The politics of managing this transition were statist, technocratic and unionist. Planners and civil servants engaged in the construction of five New Towns, and local authorities in the building of large high rise projects and peripheral estates. The associated extensive slum clearances and rehousing often took place with minimal local input. Politicians such as the hard boiled Willie Ross, Secretary of State in the Labour governments of 1964 to 1970, and 1974 to 1976, presented the attainment of better homes and cleaner, safer, and more well paid employment, as the beneficial product of Scotland’s place within the union, and as triumphs relating to their own efforts to advance Scottish interests.
After witnessing the destruction of Red Road flats a colleague told me that he thought there would soon be less physical remains of the industrial era’s transformation of Scotland in two centuries of coal and steel than the Romans short-lived, limited presence. It seems probable that the closure and subsequent destruction of Longannet will likely take place in the near future, and that there will be little physical reminders of the last major transformation of industrial Scotland. The changes the came with the abandonment of a full employment policy, financialised capitalism and the associated abandonment of capital controls commonly summed up as ‘Thatcherism’ put pay to the modernisation agenda long before the demolition firms. Elements of technocratic social democracy have retained salience in Scottish political and public life, but in the present economic and political environment, despite much talk of ‘reindustrialisation’, the commitment to the scale of social and economic transformation envisioned in the mid-twentieth century seems as distant from the horizon as the Red Road towers and Cockenzie power station will do in years to come.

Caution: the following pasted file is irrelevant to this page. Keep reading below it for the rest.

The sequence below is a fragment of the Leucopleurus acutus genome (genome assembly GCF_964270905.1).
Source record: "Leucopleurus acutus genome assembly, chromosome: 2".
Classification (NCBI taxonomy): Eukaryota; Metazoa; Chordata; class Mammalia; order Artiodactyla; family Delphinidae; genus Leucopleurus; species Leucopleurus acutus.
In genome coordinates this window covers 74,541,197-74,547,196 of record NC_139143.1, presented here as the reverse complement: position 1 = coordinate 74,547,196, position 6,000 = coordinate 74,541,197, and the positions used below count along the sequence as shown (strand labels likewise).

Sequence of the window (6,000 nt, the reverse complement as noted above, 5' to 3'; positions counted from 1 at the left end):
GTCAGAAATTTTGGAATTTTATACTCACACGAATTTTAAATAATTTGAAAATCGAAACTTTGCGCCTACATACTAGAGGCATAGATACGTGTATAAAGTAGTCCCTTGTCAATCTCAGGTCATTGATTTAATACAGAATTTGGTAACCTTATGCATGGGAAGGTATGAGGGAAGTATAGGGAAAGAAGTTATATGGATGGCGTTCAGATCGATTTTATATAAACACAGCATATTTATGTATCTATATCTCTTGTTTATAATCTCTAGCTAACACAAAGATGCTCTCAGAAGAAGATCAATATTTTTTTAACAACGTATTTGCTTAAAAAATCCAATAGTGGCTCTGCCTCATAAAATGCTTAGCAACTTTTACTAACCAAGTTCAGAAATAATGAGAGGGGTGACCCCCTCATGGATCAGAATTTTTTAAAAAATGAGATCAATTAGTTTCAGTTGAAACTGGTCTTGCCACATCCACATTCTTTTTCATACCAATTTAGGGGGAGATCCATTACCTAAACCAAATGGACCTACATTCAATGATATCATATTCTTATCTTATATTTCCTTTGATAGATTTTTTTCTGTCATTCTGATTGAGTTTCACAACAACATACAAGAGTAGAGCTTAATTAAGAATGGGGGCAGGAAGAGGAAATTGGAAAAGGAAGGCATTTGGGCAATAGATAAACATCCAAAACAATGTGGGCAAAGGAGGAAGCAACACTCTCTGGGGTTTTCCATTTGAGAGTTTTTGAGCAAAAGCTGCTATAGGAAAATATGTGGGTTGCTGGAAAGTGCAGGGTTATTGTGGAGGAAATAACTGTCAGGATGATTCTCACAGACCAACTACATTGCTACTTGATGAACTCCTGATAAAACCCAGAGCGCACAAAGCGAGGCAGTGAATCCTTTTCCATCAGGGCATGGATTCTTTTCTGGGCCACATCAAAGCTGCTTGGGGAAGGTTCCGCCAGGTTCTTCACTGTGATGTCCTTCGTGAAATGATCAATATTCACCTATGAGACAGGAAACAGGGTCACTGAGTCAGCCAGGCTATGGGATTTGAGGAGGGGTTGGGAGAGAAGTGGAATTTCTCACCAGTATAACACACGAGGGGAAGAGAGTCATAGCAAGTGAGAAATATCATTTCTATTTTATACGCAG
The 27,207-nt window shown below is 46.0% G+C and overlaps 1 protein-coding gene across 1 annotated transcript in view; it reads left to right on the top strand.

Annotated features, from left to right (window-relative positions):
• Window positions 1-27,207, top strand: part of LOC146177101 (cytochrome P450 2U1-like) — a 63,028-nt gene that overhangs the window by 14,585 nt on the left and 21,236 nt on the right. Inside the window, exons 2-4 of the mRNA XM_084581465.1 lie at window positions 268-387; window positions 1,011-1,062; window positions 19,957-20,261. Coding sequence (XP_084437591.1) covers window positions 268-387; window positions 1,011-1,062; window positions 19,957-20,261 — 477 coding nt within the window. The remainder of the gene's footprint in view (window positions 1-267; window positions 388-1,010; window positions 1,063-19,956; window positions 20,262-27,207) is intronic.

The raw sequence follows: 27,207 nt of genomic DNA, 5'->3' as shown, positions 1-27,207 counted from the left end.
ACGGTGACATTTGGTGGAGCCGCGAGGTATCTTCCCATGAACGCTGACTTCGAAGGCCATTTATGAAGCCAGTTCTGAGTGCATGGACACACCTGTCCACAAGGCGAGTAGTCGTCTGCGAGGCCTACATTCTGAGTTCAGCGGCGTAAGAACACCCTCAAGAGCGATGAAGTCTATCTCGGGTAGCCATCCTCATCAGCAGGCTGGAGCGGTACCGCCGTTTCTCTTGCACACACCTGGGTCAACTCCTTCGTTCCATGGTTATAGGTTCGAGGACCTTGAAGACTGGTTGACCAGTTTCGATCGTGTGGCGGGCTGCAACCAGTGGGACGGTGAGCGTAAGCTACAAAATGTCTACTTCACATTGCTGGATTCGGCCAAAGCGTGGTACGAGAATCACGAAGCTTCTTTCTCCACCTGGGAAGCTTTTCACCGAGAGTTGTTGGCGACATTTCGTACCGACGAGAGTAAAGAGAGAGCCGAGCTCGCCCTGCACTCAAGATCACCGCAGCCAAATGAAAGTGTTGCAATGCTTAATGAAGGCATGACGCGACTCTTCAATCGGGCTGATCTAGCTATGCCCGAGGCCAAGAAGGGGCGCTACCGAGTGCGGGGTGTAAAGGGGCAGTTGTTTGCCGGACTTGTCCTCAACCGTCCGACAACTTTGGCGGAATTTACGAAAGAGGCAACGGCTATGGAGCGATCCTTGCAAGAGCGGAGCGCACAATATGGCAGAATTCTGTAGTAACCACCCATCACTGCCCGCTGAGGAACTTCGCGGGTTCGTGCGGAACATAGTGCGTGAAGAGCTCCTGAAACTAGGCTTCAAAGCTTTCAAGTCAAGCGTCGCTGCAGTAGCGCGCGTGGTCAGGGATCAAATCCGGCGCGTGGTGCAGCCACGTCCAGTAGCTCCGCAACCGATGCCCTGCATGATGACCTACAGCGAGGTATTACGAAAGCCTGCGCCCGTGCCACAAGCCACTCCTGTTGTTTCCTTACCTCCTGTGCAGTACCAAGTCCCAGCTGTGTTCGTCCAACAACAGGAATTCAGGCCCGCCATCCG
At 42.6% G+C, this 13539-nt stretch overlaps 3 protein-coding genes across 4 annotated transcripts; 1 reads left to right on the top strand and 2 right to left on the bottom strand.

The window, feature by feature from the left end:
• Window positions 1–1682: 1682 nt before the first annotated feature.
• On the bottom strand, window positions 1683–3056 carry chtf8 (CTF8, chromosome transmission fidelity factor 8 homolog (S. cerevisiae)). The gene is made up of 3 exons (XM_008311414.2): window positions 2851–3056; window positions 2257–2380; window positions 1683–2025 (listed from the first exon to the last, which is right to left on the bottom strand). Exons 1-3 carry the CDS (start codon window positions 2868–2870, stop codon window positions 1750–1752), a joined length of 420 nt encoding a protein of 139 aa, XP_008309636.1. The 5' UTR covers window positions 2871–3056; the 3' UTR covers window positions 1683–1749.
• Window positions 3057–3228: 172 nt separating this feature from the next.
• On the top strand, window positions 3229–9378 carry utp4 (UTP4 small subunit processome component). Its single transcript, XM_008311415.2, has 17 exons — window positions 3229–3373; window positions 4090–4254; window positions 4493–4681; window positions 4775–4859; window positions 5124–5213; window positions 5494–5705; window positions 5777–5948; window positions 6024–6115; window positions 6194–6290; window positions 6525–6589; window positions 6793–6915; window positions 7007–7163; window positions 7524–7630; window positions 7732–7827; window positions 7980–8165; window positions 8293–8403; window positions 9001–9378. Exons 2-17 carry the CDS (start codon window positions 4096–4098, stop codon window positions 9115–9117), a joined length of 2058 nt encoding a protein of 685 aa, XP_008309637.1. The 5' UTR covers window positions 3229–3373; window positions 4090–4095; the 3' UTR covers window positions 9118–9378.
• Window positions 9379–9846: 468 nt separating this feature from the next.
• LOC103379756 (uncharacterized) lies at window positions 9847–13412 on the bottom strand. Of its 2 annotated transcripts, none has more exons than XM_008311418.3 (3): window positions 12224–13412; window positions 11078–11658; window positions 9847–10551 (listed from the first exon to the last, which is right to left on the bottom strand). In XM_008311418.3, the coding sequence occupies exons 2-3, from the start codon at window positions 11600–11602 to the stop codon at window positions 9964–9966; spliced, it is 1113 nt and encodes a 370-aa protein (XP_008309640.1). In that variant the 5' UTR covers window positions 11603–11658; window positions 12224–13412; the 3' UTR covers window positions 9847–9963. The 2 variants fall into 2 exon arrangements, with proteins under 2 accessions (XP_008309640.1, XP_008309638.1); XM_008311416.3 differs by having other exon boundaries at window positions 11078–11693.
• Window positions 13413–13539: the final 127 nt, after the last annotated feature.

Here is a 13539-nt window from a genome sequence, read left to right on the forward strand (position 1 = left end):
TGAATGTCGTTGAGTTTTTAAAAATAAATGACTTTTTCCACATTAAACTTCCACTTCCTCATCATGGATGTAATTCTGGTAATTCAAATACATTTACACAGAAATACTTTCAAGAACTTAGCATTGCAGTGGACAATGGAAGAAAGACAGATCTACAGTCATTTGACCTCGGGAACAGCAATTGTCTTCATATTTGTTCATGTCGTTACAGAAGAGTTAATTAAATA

Ewan Gibbs is an ESRC PhD Candidate in social and economic history at the University of Glasgow